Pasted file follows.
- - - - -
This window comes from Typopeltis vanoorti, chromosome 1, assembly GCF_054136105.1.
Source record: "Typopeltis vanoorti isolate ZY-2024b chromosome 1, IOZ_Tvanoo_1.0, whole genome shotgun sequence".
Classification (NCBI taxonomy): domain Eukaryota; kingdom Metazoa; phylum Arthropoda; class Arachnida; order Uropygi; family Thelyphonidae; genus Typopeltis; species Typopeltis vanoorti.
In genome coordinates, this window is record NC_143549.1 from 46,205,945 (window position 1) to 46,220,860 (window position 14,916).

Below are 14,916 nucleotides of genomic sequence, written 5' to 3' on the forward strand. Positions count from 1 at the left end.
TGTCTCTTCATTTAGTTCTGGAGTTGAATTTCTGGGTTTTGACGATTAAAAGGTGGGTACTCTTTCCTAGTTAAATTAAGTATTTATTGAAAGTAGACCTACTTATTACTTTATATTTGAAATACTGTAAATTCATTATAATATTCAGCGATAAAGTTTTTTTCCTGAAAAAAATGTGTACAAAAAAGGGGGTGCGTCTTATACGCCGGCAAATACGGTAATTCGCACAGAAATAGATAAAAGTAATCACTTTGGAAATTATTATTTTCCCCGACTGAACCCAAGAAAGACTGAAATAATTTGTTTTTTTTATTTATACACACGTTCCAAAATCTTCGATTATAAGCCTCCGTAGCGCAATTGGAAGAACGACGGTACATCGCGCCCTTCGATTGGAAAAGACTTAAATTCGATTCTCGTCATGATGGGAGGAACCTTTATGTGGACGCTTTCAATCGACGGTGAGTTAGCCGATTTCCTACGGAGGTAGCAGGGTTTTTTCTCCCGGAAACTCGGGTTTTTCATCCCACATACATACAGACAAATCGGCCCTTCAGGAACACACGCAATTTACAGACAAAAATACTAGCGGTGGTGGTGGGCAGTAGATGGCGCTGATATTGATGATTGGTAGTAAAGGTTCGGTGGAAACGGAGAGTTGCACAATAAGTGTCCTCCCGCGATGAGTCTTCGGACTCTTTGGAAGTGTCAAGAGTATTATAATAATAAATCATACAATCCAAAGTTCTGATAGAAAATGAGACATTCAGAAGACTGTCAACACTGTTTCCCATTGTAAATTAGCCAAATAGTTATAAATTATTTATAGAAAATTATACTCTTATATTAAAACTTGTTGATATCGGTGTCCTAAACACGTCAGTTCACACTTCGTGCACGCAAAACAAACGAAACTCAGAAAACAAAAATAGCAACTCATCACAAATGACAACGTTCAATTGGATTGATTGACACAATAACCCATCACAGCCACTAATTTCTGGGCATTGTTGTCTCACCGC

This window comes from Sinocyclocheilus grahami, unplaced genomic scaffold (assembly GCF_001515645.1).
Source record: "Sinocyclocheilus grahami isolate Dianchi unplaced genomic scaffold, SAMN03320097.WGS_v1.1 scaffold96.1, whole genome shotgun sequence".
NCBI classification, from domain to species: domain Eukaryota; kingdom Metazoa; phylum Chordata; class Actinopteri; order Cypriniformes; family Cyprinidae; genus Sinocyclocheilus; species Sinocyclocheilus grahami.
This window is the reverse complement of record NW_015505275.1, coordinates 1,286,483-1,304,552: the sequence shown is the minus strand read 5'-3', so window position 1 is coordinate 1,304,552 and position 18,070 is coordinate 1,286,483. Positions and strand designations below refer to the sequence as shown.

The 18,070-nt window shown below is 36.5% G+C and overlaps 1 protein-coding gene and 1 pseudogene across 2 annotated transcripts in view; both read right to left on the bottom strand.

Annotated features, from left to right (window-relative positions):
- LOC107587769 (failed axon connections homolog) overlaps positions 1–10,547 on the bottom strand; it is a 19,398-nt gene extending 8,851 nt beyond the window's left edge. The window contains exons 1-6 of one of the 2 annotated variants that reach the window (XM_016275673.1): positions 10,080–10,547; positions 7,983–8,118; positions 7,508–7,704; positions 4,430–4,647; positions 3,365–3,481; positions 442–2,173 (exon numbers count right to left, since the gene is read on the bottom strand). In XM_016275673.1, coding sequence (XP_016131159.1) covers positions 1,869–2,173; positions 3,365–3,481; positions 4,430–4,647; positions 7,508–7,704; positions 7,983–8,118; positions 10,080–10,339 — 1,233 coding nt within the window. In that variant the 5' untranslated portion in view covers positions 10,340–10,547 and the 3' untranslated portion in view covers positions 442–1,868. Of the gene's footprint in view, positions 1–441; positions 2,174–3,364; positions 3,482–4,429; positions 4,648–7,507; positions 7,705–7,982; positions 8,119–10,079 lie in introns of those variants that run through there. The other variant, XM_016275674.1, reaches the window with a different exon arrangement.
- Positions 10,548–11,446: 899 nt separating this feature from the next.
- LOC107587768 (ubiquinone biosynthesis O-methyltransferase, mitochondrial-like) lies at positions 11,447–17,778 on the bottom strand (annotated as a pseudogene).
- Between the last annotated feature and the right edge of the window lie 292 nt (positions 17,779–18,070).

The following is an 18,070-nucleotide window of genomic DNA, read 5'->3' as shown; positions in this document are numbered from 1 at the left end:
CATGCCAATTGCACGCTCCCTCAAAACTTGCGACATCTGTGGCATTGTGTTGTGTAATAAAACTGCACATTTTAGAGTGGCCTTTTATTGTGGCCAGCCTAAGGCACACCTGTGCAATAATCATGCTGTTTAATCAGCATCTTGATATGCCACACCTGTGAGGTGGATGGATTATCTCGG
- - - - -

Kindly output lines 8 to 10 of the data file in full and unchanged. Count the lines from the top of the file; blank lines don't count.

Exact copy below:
Source record: "Sinocyclocheilus grahami isolate Dianchi unplaced genomic scaffold, SAMN03320097.WGS_v1.1 scaffold96.1, whole genome shotgun sequence".
NCBI classification, from domain to species: domain Eukaryota; kingdom Metazoa; phylum Chordata; class Actinopteri; order Cypriniformes; family Cyprinidae; genus Sinocyclocheilus; species Sinocyclocheilus grahami.
This window is the reverse complement of record NW_015505275.1, coordinates 1,286,483-1,304,552: the sequence shown is the minus strand read 5'-3', so window position 1 is coordinate 1,304,552 and position 18,070 is coordinate 1,286,483. Positions and strand designations below refer to the sequence as shown.